15.01.2024 15:00 Eun Joo Kim (TUM):
Multimodal Tropical Tree Cover States in Monostable Dynamical Systems - Reconsidering theory and observationsOnline: attend (945856)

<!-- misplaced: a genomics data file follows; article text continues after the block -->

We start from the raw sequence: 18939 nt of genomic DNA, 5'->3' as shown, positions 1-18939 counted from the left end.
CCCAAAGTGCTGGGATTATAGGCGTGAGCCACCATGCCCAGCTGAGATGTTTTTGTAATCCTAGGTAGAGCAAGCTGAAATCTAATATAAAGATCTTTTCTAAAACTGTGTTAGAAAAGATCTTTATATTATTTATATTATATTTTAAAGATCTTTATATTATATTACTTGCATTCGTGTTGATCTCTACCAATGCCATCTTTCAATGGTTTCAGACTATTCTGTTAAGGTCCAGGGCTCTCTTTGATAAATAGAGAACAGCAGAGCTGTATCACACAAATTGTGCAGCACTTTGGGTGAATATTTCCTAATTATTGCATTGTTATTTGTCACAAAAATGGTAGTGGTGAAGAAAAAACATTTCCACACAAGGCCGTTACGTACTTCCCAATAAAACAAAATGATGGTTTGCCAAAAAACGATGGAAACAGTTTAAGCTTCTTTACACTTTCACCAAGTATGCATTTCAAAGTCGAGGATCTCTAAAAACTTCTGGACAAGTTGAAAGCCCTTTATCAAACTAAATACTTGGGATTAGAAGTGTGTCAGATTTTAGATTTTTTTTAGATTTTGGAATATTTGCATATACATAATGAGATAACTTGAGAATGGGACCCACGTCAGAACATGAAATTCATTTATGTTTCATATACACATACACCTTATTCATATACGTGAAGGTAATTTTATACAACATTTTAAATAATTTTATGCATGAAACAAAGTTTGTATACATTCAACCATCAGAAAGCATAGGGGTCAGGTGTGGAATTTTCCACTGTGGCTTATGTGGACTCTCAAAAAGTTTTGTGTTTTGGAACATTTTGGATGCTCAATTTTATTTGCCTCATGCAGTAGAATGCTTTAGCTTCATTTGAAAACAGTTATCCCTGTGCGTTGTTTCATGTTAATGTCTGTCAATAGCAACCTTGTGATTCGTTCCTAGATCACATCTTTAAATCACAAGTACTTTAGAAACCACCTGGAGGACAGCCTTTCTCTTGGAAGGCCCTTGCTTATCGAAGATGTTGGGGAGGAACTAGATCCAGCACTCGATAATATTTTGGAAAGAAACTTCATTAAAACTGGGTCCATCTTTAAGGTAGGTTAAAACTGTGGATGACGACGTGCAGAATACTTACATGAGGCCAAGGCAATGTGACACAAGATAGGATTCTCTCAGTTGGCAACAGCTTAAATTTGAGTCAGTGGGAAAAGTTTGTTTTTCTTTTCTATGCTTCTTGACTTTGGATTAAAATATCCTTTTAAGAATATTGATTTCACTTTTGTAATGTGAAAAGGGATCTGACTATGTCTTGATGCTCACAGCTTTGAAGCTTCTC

The Amazon rainforest, as one of the world’s largest ecosystems vulnerable to climate change, presents a crucial topic of study regarding the potential transition from forest to savanna states in the region. The presence of multiple modes in the tree cover distribution has been attributed to the existence of multistable states in the system. However, theoretical findings suggest that multimodality can also arise within a monostable system. This study further explores the feasibility of generating multimodality within the dynamical system. It introduces two monostable models: the first involves two variables following either a step or sigmoid function of tree cover, while the second includes two variables (temperature and precipitation) with unimodal input, along with an additional unknown variable featuring bimodal input. The second model incorporates productivity and mortality dynamics dependent on temperature and precipitation characteristics. The interaction between the lower and higher levels of the step or sigmoid function of tree cover could lead to the emergence of trimodality in the first model, while the presence of an additional variable with bimodal input played a pivotal role in generating trimodality in the second model. Both models are capable of generating multimodal frequency distributions of tree cover, highlighting that the presence of multistability alone is not a prerequisite for multimodality. However, the identification of pertinent empirical variables for these models remains indispensable.